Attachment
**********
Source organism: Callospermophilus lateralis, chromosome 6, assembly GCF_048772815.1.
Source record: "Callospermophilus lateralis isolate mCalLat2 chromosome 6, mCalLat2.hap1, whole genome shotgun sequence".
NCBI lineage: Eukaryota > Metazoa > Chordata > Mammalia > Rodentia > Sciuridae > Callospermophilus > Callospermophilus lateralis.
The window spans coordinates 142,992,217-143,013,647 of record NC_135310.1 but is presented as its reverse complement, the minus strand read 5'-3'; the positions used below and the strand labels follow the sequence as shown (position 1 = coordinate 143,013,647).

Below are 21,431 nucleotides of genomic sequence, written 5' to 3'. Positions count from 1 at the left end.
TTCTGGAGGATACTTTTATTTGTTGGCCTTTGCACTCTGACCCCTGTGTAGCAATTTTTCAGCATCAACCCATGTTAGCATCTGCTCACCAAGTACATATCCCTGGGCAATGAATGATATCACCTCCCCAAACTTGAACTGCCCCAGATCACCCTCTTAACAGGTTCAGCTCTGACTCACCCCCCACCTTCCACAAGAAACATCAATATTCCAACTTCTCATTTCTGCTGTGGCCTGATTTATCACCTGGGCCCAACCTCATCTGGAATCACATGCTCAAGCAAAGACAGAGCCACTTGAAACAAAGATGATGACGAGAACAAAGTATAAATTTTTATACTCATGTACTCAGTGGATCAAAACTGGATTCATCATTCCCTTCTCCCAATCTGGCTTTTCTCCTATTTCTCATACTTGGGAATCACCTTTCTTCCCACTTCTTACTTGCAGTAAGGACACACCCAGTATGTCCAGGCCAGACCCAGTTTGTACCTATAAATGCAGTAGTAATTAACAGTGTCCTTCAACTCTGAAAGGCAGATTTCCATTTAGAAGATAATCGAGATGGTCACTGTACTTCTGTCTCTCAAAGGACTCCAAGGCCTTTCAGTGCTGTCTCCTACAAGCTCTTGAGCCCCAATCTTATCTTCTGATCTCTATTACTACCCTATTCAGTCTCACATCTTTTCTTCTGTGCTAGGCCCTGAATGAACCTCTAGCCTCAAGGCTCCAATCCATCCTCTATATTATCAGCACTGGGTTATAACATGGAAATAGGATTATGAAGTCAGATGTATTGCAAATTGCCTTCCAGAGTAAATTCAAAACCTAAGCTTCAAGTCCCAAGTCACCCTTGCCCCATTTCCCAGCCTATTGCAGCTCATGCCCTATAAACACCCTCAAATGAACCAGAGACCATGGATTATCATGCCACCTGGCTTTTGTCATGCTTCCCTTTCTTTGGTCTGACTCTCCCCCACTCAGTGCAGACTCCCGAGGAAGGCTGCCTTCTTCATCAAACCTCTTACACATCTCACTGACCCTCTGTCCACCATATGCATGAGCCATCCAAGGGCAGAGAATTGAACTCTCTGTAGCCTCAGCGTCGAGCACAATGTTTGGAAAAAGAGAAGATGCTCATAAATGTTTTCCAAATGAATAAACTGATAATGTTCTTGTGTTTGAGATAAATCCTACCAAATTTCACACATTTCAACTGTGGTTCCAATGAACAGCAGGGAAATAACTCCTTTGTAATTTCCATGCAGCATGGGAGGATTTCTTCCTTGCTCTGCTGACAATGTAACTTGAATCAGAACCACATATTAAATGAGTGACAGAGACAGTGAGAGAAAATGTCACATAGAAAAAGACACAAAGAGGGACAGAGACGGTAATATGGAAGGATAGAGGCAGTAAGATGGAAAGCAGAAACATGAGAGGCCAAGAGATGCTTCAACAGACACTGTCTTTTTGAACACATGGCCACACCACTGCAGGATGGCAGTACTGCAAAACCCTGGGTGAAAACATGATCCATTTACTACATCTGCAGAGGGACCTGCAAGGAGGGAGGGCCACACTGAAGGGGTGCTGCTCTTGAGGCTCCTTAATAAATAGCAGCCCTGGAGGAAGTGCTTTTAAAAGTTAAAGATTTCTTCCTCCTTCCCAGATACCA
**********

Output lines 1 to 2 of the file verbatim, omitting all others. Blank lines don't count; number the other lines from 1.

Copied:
Source organism: Callospermophilus lateralis, chromosome 6, assembly GCF_048772815.1.
Source record: "Callospermophilus lateralis isolate mCalLat2 chromosome 6, mCalLat2.hap1, whole genome shotgun sequence".